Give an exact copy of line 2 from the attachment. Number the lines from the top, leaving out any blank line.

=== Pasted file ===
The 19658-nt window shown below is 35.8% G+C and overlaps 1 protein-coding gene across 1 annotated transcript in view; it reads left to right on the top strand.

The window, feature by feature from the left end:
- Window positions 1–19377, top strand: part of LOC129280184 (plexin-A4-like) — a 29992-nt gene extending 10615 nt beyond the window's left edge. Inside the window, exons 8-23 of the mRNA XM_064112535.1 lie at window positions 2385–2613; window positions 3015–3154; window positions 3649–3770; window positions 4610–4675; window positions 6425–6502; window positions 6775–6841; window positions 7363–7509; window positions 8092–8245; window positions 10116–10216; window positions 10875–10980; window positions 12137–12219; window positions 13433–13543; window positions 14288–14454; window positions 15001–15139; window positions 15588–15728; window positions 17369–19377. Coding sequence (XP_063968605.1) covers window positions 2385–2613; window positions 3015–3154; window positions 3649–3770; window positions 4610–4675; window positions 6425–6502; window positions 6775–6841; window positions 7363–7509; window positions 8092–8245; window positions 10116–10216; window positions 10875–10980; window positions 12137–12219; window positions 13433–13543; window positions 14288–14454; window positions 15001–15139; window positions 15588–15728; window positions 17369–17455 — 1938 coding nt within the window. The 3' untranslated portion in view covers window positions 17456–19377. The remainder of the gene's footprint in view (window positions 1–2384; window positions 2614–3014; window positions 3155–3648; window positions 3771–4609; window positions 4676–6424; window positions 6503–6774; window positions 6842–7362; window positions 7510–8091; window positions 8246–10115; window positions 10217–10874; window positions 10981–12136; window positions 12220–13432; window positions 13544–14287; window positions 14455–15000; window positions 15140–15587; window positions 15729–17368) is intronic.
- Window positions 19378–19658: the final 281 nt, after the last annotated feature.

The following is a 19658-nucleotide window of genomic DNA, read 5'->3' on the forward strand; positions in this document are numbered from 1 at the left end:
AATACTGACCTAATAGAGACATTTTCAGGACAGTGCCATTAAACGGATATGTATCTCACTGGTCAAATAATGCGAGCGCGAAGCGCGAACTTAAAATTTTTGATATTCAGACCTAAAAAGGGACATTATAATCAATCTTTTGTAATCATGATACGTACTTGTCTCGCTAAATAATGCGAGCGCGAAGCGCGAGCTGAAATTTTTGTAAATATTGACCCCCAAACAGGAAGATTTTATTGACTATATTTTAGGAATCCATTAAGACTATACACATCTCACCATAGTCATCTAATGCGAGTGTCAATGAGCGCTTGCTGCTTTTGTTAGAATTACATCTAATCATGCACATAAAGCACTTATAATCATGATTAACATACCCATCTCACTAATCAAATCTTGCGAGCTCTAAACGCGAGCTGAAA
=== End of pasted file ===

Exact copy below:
The window, feature by feature from the left end: